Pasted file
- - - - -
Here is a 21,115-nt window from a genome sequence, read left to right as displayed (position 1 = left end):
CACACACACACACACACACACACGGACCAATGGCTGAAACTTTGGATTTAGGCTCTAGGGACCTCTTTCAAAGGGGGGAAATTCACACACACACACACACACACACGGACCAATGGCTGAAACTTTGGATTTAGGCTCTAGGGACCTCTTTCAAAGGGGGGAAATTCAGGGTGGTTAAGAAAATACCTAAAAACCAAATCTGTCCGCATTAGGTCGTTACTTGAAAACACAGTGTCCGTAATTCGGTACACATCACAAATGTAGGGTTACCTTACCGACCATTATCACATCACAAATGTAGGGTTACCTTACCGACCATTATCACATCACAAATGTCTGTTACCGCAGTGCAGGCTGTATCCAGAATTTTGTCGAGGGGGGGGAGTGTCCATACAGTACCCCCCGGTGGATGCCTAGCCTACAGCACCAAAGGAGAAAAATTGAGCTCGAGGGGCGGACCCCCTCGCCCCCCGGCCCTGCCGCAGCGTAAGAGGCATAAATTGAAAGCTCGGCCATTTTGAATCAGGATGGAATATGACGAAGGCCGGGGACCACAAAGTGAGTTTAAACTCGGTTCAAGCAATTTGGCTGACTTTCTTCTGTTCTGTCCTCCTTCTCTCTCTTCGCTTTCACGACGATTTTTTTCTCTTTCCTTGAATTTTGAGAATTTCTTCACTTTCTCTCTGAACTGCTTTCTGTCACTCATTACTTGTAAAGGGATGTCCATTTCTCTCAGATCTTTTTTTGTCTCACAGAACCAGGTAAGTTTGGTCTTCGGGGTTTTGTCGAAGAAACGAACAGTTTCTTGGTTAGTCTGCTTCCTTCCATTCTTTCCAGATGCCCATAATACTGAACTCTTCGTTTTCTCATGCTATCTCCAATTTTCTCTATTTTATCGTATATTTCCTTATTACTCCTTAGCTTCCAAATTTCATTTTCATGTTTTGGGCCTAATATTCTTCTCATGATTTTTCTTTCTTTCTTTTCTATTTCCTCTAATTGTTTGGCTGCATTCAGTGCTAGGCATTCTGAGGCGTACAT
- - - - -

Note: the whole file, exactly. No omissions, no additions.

Here is a 21,115-nt window from a genome sequence, read left to right as displayed (position 1 = left end):
CACACACACACACACACACACACGGACCAATGGCTGAAACTTTGGATTTAGGCTCTAGGGACCTCTTTCAAAGGGGGGAAATTCACACACACACACACACACACACGGACCAATGGCTGAAACTTTGGATTTAGGCTCTAGGGACCTCTTTCAAAGGGGGGAAATTCAGGGTGGTTAAGAAAATACCTAAAAACCAAATCTGTCCGCATTAGGTCGTTACTTGAAAACACAGTGTCCGTAATTCGGTACACATCACAAATGTAGGGTTACCTTACCGACCATTATCACATCACAAATGTAGGGTTACCTTACCGACCATTATCACATCACAAATGTCTGTTACCGCAGTGCAGGCTGTATCCAGAATTTTGTCGAGGGGGGGGAGTGTCCATACAGTACCCCCCGGTGGATGCCTAGCCTACAGCACCAAAGGAGAAAAATTGAGCTCGAGGGGCGGACCCCCTCGCCCCCCGGCCCTGCCGCAGCGTAAGAGGCATAAATTGAAAGCTCGGCCATTTTGAATCAGGATGGAATATGACGAAGGCCGGGGACCACAAAGTGAGTTTAAACTCGGTTCAAGCAATTTGGCTGACTTTCTTCTGTTCTGTCCTCCTTCTCTCTCTTCGCTTTCACGACGATTTTTTTCTCTTTCCTTGAATTTTGAGAATTTCTTCACTTTCTCTCTGAACTGCTTTCTGTCACTCATTACTTGTAAAGGGATGTCCATTTCTCTCAGATCTTTTTTTGTCTCACAGAACCAGGTAAGTTTGGTCTTCGGGGTTTTGTCGAAGAAACGAACAGTTTCTTGGTTAGTCTGCTTCCTTCCATTCTTTCCAGATGCCCATAATACTGAACTCTTCGTTTTCTCATGCTATCTCCAATTTTCTCTATTTTATCGTATATTTCCTTATTACTCCTTAGCTTCCAAATTTCATTTTCATGTTTTGGGCCTAATATTCTTCTCATGATTTTTCTTTCTTTCTTTTCTATTTCCTCTAATTGTTTGGCTGCATTCAGTGCTAGGCATTCTGAGGCGTACAT